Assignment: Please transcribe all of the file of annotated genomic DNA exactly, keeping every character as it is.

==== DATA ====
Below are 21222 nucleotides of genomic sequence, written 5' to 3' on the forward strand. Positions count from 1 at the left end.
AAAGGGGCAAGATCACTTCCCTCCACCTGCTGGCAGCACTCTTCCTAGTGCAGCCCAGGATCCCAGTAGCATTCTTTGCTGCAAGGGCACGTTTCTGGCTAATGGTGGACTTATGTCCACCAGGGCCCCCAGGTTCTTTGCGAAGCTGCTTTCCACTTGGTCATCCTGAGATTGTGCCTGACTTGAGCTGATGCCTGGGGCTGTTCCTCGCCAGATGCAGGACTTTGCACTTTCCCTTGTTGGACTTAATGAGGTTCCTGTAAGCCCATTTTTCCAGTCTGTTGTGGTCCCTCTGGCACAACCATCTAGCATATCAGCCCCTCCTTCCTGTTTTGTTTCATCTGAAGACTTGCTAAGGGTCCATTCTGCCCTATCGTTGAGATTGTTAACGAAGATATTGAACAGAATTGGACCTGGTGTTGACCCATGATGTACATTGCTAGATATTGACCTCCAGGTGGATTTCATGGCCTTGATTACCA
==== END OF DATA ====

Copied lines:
Below are 21222 nucleotides of genomic sequence, written 5' to 3' on the forward strand. Positions count from 1 at the left end.
AAAGGGGCAAGATCACTTCCCTCCACCTGCTGGCAGCACTCTTCCTAGTGCAGCCCAGGATCCCAGTAGCATTCTTTGCTGCAAGGGCACGTTTCTGGCTAATGGTGGACTTATGTCCACCAGGGCCCCCAGGTTCTTTGCGAAGCTGCTTTCCACTTGGTCATCCTGAGATTGTGCCTGACTTGAGCTGATGCCTGGGGCTGTTCCTCGCCAGATGCAGGACTTTGCACTTTCCCTTGTTGGACTTAATGAGGTTCCTGTAAGCCCATTTTTCCAGTCTGTTGTGGTCCCTCTGGCACAACCATCTAGCATATCAGCCCCTCCTTCCTGTTTTGTTTCATCTGAAGACTTGCTAAGGGTCCATTCTGCCCTATCGTTGAGATTGTTAACGAAGATATTGAACAGAATTGGACCTGGTGTTGACCCATGATGTACATTGCTAGATATTGACCTCCAGGTGGATTTCATGGCCTTGATTACCA